Researchers have mapped out some of the mechanisms that may affect women's fertility from the teenage years to menopause. These mechanisms largely depend on naturally occurring chromosome errors—errors that vary depending on age group.
This is the conclusion by an international research group in a new study, led by researchers from the University of Copenhagen. The scientists, who come from a number of European universities, have reached their conclusion after examining 3000 egg cells from girls and women between the ages of nine and 43.
"We have known for a long time that we humans have a unique fertility curve compared to many other species. The curve starts out very poorly in the teenage years and starts to go downhill again when women reach their 30s. But until now, we have not known what is actually causing these changes," says Head of Research and Professor Eva Hoffmann from the Department of Cellular and Molecular Medicine at the University of Copenhagen.
Unlike men who do not form sperm until they reach puberty, women are born with all the egg cells they will have available throughout life. However, the eggs are immature and do not fully develop until the menstrual cycle begins.
"While the eggs lie dormant, a kind of molecular glue will make the chromosomes stick together. Later, when the eggs are maturing, the chromosomes divide. But the older the women become, the greater the risk that the glue will break down prematurely," says Eva Hoffmann.
The hereditary material thus falls apart, resulting in chromosome errors which may, for example, lead to syndromes such as Down, Turner or Kleinfelter. Or which may make the eggs infertile.
Also in teenage girls, the researchers found a greater incidence of chromosome errors during the maturing of the eggs. In this case mostly due to the eggs not reaching a sufficient level of maturity.
This meant that in adolescence, especially the larger chromosomes in the hereditary material developed defects—and thus increased the likelihood that the eggs would be expelled by the body without being fertilized.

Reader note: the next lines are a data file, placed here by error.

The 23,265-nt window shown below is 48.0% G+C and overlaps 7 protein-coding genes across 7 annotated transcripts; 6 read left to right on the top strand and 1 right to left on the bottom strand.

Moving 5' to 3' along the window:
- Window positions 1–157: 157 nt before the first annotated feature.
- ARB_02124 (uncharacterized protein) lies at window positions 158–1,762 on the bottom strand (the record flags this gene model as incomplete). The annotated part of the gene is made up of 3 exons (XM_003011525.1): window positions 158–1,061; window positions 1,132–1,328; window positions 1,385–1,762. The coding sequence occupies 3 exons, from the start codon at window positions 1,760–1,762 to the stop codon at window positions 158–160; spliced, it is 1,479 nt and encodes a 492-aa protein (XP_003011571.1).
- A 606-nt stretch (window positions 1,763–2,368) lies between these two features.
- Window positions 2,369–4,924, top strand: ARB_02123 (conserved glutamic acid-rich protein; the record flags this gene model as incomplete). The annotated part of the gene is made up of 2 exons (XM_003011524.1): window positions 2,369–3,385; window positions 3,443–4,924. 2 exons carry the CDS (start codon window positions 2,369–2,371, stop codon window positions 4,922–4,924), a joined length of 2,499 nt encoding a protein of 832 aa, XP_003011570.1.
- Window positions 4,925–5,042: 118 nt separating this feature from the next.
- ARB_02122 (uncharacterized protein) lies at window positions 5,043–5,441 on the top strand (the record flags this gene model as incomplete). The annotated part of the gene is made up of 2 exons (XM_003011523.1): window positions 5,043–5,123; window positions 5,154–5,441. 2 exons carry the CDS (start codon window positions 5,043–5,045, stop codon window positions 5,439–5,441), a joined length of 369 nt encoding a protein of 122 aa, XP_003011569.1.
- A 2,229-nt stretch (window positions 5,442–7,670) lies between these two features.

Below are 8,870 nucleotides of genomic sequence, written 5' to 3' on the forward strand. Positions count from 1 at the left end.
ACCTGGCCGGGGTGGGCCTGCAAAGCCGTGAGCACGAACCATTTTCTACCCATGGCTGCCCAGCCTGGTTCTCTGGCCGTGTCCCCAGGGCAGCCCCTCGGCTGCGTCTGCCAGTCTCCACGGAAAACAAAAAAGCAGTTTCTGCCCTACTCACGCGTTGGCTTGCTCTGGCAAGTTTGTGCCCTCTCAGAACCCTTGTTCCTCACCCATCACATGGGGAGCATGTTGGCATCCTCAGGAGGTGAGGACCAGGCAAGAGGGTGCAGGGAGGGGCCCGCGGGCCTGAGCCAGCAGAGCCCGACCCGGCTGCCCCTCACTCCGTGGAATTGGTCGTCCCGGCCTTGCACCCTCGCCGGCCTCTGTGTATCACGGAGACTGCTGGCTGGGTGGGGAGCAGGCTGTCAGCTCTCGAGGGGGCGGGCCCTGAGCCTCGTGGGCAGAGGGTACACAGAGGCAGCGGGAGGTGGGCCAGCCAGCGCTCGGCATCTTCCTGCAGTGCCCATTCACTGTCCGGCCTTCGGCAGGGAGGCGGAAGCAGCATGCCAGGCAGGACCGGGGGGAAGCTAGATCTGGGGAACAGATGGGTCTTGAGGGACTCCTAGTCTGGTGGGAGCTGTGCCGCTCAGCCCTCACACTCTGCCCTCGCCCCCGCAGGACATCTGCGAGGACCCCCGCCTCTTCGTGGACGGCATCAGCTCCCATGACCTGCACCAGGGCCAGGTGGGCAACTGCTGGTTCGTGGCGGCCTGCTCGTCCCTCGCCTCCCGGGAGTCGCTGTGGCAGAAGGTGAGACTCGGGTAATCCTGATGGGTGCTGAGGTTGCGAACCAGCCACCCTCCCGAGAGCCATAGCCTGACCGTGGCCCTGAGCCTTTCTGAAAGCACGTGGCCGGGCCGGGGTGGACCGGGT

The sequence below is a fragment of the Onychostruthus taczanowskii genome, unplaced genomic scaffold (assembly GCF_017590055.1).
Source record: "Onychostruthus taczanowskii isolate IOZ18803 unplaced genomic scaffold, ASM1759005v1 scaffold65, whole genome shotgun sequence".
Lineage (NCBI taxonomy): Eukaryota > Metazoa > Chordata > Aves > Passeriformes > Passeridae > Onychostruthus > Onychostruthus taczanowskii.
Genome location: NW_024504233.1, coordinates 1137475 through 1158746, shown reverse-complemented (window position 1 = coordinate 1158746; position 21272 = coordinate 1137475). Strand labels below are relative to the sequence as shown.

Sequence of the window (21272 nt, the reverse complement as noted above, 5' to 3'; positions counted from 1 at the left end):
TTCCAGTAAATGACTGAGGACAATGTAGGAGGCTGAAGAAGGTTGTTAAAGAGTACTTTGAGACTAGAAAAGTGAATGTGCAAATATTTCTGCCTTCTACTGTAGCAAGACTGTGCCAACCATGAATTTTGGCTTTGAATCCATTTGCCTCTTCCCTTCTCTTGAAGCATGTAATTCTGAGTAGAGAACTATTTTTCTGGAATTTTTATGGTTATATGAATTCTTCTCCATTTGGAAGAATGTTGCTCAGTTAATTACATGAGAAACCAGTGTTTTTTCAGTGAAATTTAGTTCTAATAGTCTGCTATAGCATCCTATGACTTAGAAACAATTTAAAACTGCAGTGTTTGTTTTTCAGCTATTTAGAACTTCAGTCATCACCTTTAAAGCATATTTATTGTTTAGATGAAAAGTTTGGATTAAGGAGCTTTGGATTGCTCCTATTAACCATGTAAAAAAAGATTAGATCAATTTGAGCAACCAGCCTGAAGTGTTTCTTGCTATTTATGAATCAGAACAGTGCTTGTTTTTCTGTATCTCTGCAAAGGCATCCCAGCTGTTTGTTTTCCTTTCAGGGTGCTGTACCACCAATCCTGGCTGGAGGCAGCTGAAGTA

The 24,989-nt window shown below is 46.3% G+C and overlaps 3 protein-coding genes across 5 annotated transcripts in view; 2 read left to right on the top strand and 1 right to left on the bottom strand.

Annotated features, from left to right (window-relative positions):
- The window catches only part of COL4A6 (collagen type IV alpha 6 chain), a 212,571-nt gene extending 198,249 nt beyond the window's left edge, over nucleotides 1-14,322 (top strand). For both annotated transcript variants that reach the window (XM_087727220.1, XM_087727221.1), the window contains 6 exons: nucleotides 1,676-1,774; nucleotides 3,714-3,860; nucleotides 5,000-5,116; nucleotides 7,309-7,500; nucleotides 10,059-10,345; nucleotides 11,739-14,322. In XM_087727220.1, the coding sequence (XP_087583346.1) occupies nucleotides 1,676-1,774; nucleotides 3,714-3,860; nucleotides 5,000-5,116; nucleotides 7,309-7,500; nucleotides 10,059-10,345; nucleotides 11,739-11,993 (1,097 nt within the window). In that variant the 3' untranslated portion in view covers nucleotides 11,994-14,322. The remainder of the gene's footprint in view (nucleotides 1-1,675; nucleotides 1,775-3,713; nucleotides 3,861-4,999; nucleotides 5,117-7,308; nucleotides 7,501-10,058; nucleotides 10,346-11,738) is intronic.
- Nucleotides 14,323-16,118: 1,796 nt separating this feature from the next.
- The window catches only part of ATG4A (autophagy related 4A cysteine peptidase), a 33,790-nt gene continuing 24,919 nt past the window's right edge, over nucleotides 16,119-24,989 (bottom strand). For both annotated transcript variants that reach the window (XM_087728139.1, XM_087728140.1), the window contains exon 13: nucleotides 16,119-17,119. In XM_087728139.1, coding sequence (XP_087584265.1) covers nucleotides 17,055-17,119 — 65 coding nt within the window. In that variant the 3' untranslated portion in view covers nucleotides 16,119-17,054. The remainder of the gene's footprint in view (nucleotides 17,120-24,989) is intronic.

As the teens turned into young women, the researchers observed how the eggs became healthier, while the chromosome errors gradually disappeared. A trend that continued until the women were in their late 20s, after which other types of chromosome errors started to set in.
Wider Hips and Grandmothers
Scientists do not yet know for sure exactly why human fertility rises, peaks and falls within a defined age range. By comparison, our close fellow species, the chimpanzees, do not in the same way experience menopause, but are rather consistently fertile throughout their adult life.
According to Eva Hoffmann, it may be a matter of two evolutionarily developed mechanisms in humans. First, a mechanism that protects very young women from becoming pregnant until their bodies are fully developed—and thus better able to bear children due to, for example, wider hips that reduce the risks associated with giving birth.
Second, a mechanism that potentially makes older women take on a new, supportive role as grandmothers when their own children become able to produce offspring—a theory which within a number of research fields has become known as the 'grandmother hypothesis.'
Eva Hoffmann points out that the new results may be used to improve the dissemination of information about child-bearing and pregnancy loss. Just as the increased knowledge may be able to improve the treatment of infertility in the long term.
"Pregnancy loss is still a taboo, but with knowledge like this, we are able to better understand and demonstrate that it is a natural thing. At the same time, a greater understanding of the mechanisms behind our biological clock may enable us to better control the breakdown of the eggs. Either in the eggs themselves or in the maturation process in the fertility clinic," says Eva Hoffmann.
More information: Jennifer R. Gruhn et al, Chromosome errors in human eggs shape natural fertility over reproductive life span, Science (2019). DOI: 10.1126/science.aav7321
Journal information: Science
Provided by University of Copenhagen